|Wooden's Wisdom - Volume 11||Issue 557|
|Craig Impelman Speaking | Championship Coaches | Champion's Leadership Library Login|
MY FAVORITE DYNAMIC DUO: BOOKER T. WASHINGTON AND JOHN WOODEN: "HONESTY IN EVERYTHING" (BOOKER T. WASHINGTON PART THIRTY-SEVEN)
John Wooden Video Clip (1 min. 39 sec.): Coach Wooden is asked: "What happened if a player was not playing their best?"
Booker T. Washington and John Wooden believed that Honesty should not only be a part of what you say but should also include what you do and how you do it.
In his book Coach Wooden's Pyramid of Success, with Jay Carty, Coach Wooden defined honesty in the following manner:
Honesty is doing the things that we know are right and not giving in to the temptation to do the things that we know are wrong. Honesty must occur at all times, in both thought and action.
In his 1902 book, Character Building, Booker T. Washington made the importance of "Honesty in Everything" clear to his students:
"When we speak of honesty, the first thought may be that the word applies only to the taking of property that does not belong to us, but this is not so. It is possible for a person to be dishonest by taking time or energy that belongs to someone else, just as much as tangible property.
In going into a classroom, office, store, or shop, one person may ask themself the question:" How little can I do to-day and still get through the day?" Another person will have constantly before them the question: "How much can I put into this hour or this day?"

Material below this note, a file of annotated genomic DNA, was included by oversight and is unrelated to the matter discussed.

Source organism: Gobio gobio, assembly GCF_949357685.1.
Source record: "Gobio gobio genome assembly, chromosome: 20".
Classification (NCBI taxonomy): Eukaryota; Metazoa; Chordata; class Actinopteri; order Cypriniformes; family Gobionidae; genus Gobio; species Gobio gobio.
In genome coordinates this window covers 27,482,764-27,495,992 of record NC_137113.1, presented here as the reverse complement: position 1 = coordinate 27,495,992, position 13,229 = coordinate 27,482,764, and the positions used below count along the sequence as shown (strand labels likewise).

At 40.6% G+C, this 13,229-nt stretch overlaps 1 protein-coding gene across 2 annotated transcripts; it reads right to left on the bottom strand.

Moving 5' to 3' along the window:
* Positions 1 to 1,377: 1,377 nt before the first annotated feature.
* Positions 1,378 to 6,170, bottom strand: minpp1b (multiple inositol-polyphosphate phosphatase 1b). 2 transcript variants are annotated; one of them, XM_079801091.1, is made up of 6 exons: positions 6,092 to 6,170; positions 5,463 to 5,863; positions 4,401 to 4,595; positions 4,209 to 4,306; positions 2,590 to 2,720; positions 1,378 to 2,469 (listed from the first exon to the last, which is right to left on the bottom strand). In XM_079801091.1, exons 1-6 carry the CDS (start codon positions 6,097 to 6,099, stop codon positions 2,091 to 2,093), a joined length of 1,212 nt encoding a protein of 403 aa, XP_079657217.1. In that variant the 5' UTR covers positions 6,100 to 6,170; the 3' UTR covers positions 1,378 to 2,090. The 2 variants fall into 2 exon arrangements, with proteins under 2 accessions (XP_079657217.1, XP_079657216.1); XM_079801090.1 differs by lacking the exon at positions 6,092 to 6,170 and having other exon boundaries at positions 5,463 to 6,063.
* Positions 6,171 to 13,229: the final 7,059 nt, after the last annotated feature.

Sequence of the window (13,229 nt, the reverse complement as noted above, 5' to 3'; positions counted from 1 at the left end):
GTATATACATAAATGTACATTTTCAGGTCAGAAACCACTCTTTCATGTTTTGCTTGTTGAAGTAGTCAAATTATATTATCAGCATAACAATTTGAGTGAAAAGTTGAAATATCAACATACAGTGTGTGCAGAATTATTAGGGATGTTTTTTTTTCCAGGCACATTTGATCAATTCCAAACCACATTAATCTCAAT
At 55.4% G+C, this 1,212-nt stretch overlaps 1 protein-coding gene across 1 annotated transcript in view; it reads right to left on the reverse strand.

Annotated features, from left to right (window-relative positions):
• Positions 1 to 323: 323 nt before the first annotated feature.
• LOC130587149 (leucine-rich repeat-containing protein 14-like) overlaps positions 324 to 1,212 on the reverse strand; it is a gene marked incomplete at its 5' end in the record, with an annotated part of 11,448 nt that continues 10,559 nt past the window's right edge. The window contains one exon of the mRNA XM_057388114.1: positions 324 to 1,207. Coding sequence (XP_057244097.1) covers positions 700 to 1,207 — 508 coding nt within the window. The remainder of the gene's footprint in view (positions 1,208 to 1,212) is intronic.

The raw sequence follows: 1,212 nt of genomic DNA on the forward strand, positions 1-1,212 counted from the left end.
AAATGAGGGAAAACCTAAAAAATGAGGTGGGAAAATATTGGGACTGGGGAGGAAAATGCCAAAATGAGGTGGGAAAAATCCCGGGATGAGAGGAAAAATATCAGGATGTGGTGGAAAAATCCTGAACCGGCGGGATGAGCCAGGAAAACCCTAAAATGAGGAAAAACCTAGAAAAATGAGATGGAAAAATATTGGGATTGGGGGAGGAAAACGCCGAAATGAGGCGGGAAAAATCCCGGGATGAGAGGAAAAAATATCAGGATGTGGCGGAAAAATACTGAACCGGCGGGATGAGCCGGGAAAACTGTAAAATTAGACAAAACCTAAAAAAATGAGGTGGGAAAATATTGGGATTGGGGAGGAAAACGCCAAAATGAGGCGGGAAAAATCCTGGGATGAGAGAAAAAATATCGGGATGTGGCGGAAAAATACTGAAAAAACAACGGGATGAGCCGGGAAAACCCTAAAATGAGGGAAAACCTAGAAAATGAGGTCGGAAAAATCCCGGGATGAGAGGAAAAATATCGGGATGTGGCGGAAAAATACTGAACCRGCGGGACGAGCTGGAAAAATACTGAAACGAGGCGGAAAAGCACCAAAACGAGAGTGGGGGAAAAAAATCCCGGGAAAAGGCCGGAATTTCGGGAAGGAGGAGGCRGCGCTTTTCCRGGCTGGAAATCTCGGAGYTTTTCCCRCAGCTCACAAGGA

Now we expect every student who goes out from Tuskegee to be, not the person who tries to see how little she/he can do, or the average person who proposes to do merely his duty, but the person above the average, who will do more than their duty.
I like to see young women or young men who, if employed in any capacity, no matter how small or unimportant that capacity may be, if the hour is eight o’clock at which they must come to work, I like to see them at work ten or fifteen minutes before that hour. I like to see a young woman or young man who, if the closing hour is five o’clock or six o’clock, goes to the person in charge and says "Shall I not stay longer? Is there not something else I ought to do before I go?" Put your whole souls into whatever you attempt to do. That is honesty."
Are you honest?
Yours in Coaching,
'My Crown Prince was fine and fair,' a sorrowful
Edgar Albert Guest (1881-1959)
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